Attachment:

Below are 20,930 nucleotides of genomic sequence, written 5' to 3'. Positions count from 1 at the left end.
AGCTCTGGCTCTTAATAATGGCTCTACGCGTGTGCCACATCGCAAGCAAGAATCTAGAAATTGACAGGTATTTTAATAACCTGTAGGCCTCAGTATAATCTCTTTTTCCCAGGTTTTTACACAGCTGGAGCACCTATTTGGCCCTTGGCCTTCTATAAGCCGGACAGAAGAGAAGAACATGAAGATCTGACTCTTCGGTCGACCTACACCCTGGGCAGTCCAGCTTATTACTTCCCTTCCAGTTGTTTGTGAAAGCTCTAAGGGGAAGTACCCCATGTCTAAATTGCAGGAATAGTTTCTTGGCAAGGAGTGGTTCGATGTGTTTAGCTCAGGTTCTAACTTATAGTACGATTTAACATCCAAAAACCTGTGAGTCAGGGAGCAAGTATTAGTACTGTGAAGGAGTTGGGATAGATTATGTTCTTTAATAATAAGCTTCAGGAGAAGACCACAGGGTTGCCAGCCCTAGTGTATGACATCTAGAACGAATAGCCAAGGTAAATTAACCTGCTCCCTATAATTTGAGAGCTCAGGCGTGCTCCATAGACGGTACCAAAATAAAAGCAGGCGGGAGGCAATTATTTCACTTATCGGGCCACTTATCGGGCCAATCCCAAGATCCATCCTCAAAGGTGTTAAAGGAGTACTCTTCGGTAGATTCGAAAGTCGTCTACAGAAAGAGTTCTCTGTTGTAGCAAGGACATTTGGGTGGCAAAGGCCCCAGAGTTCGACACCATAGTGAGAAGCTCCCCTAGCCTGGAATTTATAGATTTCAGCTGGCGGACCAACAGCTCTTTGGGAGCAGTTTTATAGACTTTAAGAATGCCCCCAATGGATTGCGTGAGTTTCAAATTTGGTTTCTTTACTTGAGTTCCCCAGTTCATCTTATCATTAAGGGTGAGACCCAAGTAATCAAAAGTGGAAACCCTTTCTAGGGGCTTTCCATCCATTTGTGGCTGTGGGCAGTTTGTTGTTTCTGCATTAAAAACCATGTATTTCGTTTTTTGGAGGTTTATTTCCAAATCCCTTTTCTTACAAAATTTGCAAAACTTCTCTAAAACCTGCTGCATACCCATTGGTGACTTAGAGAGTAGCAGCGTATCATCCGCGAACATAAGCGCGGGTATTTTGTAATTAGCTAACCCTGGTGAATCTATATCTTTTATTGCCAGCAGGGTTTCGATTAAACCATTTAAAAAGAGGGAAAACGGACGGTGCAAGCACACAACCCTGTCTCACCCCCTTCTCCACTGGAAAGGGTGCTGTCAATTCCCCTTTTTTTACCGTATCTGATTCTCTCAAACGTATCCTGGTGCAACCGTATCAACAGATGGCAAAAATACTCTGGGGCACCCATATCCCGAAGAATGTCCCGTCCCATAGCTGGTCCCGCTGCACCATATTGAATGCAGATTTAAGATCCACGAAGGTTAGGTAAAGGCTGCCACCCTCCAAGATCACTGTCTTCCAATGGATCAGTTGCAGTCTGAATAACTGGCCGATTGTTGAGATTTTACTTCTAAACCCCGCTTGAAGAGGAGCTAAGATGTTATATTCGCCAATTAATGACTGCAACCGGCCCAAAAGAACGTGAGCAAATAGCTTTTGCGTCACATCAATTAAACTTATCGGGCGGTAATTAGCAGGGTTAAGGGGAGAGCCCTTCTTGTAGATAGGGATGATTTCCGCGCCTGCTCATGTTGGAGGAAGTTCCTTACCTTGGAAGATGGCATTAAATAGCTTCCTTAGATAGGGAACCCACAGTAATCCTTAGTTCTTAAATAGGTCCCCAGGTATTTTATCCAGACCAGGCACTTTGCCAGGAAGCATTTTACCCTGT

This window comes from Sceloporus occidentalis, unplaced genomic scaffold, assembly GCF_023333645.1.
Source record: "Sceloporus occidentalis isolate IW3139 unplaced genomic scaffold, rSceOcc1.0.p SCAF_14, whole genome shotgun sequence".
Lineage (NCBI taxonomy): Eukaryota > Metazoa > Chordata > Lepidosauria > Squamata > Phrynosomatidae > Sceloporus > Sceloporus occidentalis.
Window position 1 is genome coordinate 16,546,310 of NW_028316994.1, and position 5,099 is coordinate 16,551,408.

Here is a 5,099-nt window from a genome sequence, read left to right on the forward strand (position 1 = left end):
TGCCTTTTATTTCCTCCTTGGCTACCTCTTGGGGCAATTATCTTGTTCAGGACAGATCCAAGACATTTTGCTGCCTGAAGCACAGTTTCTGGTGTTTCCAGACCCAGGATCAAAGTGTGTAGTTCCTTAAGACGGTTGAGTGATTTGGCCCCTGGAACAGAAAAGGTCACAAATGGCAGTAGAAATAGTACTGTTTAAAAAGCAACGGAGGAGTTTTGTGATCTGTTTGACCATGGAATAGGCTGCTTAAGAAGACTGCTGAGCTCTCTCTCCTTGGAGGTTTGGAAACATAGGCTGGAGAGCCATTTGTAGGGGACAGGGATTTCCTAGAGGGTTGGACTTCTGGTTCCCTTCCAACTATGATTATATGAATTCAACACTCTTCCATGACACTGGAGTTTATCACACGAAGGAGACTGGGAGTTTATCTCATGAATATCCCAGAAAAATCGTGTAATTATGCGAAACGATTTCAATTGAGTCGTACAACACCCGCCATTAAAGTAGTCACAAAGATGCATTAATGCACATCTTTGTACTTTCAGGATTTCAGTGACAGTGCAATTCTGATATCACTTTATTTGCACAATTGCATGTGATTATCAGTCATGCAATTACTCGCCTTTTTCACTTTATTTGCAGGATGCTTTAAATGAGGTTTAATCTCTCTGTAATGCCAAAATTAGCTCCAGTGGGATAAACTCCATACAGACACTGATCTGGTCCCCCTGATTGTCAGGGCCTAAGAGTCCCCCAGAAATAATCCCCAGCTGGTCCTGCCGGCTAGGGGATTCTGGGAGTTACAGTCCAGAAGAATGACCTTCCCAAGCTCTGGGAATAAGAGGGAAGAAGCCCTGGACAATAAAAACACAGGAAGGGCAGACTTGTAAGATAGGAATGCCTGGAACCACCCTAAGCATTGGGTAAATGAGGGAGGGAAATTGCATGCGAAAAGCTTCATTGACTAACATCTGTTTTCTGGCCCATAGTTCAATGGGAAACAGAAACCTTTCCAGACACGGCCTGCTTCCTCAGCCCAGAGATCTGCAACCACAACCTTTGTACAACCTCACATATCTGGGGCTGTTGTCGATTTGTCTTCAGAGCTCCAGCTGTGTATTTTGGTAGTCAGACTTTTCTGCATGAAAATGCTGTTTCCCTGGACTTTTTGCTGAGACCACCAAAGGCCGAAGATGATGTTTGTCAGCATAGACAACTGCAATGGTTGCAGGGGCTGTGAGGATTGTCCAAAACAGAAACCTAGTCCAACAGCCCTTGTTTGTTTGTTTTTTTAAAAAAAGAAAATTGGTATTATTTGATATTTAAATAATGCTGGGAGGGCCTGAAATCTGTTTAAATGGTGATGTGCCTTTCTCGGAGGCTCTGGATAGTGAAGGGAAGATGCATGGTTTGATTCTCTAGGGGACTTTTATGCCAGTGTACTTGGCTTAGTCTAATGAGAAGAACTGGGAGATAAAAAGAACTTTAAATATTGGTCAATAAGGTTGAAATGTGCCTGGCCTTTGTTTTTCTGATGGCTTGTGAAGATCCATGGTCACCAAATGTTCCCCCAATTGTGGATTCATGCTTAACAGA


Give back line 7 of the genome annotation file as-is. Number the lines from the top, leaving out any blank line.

Here is a 5,099-nt window from a genome sequence, read left to right on the forward strand (position 1 = left end):